“My view is that we should think about letting us race more and get it on with it ourselves. It’s fine to have some rules but I think we can ease it up a lot because the cars are so safe these days and the tracks are very safe also that it is not a question of safety. There is room to take a step back and let us get on with it.”
Guenther Steiner (Haas boss): “I’ve got my own issues with the stewards normally so I don’t need to help anybody out! How I see it, it’s a 50-50 and it can go both ways. And if it’s a fifty-fifty, I go without the penalty as I always say. Whether it’s against us or for us, we shouldn’t over-regulate it. If it’s a fifty-fifty, let it go. That should be the clear decision in my opinion.
“If it’s a 60-40, again it’s very close. But it was a fifty-fifty in my opinion and it was proper racing. If we want to kill racing, if you have to have a simulation before the race and decide the race, we need to stop this. We have no value in this anymore in this one. For me it was proper racing, it was pretty cool and in the end he got the penalty and they need to deal with it, I have no input there thank god. It’s a bit of a contentious one.”
Sergio Perez (Racing Point): “I think it was harsh, the penalty. But the thing that I’m most concerned about is the inconsistency. We have seen similar incidents with very different end results. That’s the biggest thing to me: the lack of consistency. That’s something we have got to work out, for years we have been talking about bringing the same stewards to races but that is very unlikely to happen.
“Over the course of a year, you have to realise that we are human beings and some human beings see that incident as a penalty required and some not, so that is where the inconsistency comes. I think the FIA has to come up with a better system to implement a more consistent field, where with similar incidents similar penalties happen. That’s the main thing.”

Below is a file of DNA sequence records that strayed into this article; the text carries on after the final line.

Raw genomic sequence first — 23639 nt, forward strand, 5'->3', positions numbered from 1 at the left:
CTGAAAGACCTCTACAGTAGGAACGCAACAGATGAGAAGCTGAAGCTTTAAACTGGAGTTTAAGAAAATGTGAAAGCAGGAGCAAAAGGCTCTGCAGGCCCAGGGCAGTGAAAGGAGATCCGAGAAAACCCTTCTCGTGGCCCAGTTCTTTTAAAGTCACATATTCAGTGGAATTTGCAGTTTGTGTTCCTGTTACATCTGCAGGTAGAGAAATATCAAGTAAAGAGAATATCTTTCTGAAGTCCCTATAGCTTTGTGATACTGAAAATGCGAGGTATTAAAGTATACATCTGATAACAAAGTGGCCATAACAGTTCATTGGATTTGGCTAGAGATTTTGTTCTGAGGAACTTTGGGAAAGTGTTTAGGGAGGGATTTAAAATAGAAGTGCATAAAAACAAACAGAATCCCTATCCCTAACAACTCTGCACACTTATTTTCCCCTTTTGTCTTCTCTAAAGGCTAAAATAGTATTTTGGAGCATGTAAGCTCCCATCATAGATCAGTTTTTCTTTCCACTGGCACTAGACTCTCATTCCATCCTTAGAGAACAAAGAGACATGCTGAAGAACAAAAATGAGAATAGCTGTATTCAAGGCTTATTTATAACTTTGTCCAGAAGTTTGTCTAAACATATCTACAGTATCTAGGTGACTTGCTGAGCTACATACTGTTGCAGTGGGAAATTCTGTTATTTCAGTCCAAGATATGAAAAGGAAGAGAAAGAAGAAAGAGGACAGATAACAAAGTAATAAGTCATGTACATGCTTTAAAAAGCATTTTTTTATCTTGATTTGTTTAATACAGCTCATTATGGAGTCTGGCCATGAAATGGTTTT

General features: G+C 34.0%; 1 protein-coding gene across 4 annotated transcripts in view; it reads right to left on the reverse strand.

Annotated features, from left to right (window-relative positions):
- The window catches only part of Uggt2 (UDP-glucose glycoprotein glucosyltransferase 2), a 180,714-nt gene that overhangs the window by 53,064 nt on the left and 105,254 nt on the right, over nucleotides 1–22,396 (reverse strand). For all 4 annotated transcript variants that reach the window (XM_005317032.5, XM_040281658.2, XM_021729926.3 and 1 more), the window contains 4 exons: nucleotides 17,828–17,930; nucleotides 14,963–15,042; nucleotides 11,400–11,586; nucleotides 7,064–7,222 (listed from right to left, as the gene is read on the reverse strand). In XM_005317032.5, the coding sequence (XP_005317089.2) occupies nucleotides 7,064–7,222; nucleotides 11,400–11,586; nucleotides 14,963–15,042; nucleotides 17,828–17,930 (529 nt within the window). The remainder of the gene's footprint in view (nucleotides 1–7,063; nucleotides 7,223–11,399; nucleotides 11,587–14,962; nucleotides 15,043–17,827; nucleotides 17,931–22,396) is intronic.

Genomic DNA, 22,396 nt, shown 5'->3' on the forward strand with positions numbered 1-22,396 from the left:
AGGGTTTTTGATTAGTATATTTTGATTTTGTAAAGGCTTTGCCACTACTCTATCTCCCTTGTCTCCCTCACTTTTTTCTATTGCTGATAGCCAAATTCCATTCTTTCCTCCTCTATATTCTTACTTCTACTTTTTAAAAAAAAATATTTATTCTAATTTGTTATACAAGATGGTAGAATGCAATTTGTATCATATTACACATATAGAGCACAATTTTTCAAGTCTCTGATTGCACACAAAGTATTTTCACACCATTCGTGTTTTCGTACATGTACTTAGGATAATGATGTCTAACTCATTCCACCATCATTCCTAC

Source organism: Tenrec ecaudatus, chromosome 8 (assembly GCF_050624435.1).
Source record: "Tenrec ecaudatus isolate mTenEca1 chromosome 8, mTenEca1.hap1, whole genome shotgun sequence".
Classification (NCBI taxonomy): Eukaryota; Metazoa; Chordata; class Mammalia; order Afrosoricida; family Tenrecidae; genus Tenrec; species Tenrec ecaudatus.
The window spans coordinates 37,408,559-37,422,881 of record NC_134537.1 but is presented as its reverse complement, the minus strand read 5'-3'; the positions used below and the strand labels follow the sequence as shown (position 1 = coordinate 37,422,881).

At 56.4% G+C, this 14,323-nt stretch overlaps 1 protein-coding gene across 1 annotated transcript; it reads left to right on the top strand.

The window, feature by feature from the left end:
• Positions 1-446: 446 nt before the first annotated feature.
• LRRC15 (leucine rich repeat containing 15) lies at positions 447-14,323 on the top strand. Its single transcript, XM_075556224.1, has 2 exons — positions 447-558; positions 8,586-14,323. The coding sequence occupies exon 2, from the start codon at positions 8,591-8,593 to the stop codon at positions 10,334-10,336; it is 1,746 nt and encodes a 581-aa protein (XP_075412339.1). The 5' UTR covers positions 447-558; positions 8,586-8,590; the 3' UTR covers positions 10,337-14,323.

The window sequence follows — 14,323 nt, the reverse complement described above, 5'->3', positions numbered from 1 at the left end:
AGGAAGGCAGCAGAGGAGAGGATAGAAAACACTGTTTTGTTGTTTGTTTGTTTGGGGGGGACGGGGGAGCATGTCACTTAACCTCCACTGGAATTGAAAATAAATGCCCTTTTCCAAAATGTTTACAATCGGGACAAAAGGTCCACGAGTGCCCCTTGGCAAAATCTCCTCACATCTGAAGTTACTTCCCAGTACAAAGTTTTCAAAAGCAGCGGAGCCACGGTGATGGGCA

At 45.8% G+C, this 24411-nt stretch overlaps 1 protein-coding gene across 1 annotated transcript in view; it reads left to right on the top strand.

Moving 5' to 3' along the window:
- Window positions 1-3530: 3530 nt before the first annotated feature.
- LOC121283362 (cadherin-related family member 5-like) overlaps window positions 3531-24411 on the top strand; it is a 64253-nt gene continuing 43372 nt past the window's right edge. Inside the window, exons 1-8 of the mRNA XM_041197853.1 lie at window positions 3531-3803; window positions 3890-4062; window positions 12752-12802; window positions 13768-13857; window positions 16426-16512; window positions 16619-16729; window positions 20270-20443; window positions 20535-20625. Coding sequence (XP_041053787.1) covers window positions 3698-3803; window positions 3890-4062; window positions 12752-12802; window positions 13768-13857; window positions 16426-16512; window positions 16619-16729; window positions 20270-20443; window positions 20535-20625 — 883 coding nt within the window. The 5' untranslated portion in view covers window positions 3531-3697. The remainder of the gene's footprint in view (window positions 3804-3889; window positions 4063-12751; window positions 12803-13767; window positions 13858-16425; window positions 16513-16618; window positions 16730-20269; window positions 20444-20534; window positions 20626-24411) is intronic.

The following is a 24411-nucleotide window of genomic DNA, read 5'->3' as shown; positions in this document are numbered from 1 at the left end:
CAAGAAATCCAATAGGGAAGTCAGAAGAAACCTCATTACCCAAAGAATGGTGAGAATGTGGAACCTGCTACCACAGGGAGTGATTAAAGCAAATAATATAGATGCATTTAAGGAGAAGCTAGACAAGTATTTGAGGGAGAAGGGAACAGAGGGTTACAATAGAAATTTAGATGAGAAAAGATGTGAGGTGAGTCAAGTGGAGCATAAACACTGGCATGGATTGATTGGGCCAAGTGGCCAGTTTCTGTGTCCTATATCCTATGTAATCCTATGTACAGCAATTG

George Russell (Williams): “Obviously with everything you have to draw a line somewhere. I think my view is actually just with how the footage was shown there in the moment really didn’t favour the FIA because it went from Lewis’ onboard to an outboard shot and it didn’t look much of an incident. I’m not saying the penalty was deserved or not deserved.
“But I think quite often, I see it in football, when you see replays in slow motion, and slow motion again, in football, someone’s standing two metres away, kicks a football into a guy’s arm and yeah it looks obvious, it’s handball, it’s hit his arm, then at full speed it looks nothing.
“I really feel for the FIA stewards. I’d never want this job because you’re damned if you do, damned if you don’t. I think there’s many things the media or fans don’t see behind the scenes, especially what we speak about in driver briefings. For example that weekend we spoke a lot about drivers cutting the circuit and not gaining an advantage, but not losing an advantage and not being penalised for it. many times you see a driver defending, locks up, cuts the track, doesn’t gain anything, doesn’t lose anything, but he’s made a mistake and should be punished. Perhaps it’s played on the conscious of the mind but like I said it is one of those things.
“I’d be intrigued to see what happens, but it’s one of those things.”
Lando Norris (McLaren): “Personal opinion? He shouldn’t have got the penalty. You never know what goes on in a driver’s head.
“It would have been more exciting. It just causes a better rivalry between everyone [without a penalty]. It didn’t cause a crash at the end of the day. He just made a mistake. He lost time overall because of it, and that’s that I thought. That’s what I think should have happened, he shouldn’t have had a penalty.”